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Predicting ecosystem carbon balance in a warming Arctic: the importance of long-term thermal acclimation potential and inhibitory effects of light on respiration


  • Blair C. McLaughlin,

    1. Department of Integrative Biology, University of California at Berkeley, Berkeley, CA, USA
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  • Cheng-Yuan Xu,

    1. Environmental Futures Research Institute, Griffith University, Nathan, Qld, Australia
    2. Faculty of Science, Health, Education and Engineering, University of the Sunshine Coast, Maroochydore, DC Qld, Australia
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  • Edward B. Rastetter,

    1. The Ecosystems Center, Marine Biological Laboratory, Woods Hole, MA, USA
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  • Kevin L. Griffin

    Corresponding author
    1. Departments of Earth and Environmental Sciences and Ecology, Evolution and Environmental Biology, Columbia University, New York, NY, USA
    2. Lamont-Doherty Earth Observatory, Columbia University, Palisades, NY, USA
    • Correspondence: Kevin Griffin, Lamont-Doherty Earth Observatory, Columbia University, Palisades, NY 10964, USA, tel. +1 845 365 8371, fax +1 845 365 8150,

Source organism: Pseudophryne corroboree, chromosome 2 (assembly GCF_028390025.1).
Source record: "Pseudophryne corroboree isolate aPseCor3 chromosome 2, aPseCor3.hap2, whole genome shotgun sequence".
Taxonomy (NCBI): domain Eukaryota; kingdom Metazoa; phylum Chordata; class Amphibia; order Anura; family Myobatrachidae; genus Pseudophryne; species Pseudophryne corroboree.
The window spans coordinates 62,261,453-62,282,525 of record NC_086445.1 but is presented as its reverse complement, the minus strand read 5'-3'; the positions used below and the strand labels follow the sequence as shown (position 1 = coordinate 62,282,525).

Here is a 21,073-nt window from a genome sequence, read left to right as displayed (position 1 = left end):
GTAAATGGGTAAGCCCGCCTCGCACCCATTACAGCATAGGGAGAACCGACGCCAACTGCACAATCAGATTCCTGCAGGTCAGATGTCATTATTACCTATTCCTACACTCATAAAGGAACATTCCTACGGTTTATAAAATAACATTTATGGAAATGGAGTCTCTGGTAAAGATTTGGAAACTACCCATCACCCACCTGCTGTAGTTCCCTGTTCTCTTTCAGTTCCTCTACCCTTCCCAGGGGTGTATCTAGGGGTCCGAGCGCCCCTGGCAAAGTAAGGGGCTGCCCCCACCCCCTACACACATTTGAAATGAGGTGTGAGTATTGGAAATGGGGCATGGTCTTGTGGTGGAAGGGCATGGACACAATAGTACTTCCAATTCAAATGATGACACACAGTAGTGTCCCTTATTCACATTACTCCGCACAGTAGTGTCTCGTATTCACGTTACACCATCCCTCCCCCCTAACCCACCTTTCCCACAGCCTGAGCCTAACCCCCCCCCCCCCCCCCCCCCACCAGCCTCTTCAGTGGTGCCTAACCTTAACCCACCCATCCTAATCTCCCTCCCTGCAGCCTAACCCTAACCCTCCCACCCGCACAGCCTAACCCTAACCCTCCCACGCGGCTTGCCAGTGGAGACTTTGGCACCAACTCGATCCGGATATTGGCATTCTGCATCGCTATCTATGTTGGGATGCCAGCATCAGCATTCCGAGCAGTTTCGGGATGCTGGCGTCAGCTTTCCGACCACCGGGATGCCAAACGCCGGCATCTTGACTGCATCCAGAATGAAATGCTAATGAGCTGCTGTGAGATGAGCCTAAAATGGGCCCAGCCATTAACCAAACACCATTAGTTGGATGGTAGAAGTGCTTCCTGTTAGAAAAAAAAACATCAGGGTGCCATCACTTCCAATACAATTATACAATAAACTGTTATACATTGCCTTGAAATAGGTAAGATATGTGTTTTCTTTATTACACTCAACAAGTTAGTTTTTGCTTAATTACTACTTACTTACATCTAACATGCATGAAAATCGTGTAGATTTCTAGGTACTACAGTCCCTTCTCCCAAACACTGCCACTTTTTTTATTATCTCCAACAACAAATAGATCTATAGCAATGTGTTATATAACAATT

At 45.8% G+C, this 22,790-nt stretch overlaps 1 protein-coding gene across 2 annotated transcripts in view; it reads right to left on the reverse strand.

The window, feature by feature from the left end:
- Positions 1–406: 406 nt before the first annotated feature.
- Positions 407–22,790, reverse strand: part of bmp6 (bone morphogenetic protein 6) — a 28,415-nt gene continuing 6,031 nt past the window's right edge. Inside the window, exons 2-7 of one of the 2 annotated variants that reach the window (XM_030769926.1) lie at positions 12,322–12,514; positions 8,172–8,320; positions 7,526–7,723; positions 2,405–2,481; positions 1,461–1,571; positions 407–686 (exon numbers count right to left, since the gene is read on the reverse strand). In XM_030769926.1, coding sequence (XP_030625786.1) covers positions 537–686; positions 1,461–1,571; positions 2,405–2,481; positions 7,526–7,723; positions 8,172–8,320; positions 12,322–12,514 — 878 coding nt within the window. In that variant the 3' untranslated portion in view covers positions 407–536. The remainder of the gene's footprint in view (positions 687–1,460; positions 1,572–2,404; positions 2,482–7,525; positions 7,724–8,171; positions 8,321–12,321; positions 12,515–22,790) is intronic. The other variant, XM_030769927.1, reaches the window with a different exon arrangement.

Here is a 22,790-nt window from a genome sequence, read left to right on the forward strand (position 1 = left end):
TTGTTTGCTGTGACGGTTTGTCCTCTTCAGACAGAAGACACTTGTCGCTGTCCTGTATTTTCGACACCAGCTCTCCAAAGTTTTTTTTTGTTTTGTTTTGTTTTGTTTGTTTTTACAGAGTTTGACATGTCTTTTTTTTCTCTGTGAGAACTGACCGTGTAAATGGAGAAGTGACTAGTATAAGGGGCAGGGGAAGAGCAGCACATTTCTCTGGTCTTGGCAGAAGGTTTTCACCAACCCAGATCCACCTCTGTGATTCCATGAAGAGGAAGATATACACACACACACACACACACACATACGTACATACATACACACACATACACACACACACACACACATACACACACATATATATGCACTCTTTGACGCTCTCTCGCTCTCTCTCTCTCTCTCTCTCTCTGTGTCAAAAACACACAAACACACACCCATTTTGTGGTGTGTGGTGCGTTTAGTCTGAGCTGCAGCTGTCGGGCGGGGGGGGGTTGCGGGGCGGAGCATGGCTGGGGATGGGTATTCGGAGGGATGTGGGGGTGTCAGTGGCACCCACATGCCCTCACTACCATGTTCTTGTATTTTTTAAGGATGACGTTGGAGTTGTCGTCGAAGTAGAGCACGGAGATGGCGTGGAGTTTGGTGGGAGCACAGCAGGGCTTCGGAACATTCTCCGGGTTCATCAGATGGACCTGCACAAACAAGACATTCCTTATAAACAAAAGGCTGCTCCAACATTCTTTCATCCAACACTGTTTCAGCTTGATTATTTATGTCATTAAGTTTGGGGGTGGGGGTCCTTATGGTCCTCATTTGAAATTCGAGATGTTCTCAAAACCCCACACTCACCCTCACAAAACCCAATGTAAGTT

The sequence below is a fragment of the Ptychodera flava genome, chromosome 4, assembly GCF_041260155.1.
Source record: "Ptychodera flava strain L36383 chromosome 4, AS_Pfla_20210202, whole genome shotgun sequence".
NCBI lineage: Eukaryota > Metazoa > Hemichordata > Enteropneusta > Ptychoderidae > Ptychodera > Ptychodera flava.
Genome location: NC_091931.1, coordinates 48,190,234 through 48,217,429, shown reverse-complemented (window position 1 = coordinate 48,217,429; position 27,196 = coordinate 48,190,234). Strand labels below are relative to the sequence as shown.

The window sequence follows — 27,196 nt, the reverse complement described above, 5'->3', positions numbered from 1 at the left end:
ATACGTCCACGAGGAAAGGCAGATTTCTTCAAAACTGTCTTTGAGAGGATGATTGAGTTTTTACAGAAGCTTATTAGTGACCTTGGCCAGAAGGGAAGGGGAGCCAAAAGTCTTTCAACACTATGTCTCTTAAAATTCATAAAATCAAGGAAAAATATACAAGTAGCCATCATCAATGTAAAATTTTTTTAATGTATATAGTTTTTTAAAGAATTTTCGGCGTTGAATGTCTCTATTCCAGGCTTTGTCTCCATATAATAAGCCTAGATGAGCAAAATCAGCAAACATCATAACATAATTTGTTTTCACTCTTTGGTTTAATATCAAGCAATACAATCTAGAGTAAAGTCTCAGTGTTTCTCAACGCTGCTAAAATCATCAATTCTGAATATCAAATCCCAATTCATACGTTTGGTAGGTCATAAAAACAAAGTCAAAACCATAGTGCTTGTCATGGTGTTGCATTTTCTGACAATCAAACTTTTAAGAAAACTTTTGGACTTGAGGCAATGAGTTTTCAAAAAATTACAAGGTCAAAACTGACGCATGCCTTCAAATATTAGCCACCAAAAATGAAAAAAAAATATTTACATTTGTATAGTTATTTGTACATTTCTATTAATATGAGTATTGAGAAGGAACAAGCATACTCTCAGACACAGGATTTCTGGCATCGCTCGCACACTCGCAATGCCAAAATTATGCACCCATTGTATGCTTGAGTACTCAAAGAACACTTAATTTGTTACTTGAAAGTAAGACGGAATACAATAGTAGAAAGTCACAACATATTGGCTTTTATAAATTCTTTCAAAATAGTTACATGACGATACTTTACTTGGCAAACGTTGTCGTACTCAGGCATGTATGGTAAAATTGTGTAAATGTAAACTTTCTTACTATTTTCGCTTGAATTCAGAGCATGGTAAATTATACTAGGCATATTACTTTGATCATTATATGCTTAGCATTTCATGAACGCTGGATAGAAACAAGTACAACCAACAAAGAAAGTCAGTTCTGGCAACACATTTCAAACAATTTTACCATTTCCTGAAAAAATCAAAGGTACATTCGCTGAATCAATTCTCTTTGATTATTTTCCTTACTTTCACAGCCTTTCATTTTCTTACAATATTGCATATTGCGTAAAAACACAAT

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The carbon balance of Arctic ecosystems is particularly sensitive to global environmental change. Leaf respiration (R), a temperature-dependent key process in determining the carbon balance, is not well-understood in Arctic plants. The potential for plants to acclimate to warmer conditions could strongly impact future global carbon balance. Two key unanswered questions are (1) whether short-term temperature responses can predict long-term respiratory responses to growth in elevated temperatures and (2) to what extent the constant daylight conditions of the Arctic growing season inhibit leaf respiration. In two dominant Arctic species E riophorum vaginatum (tussock grass) and B etula nana (woody shrub), we assessed the extent of respiratory inhibition in the light (R L/R D), respiratory response to short-term temperature change, and respiratory acclimation to long-term warming treatments. We found that R of both species is strongly inhibited by light (averaging 35% across all measurement temperatures). In E . vaginatum both R L and R D acclimated to the long-term warming treatment, reducing the magnitude of respiratory response relative to the short-term response to temperature increase. In B . nana, both R L and R D responded to short-term temperature increase but showed no acclimation to the long-term warming. The ability to predict plant respiratory response to global warming with short-term temperature responses will depend on species-specific acclimation potential and the differential response of R L and R D to temperature. With projected woody shrub encroachment in Arctic tundra and continued warming, changing species dominance between these two functional groups, may impact ecosystem respiratory response and carbon balance.

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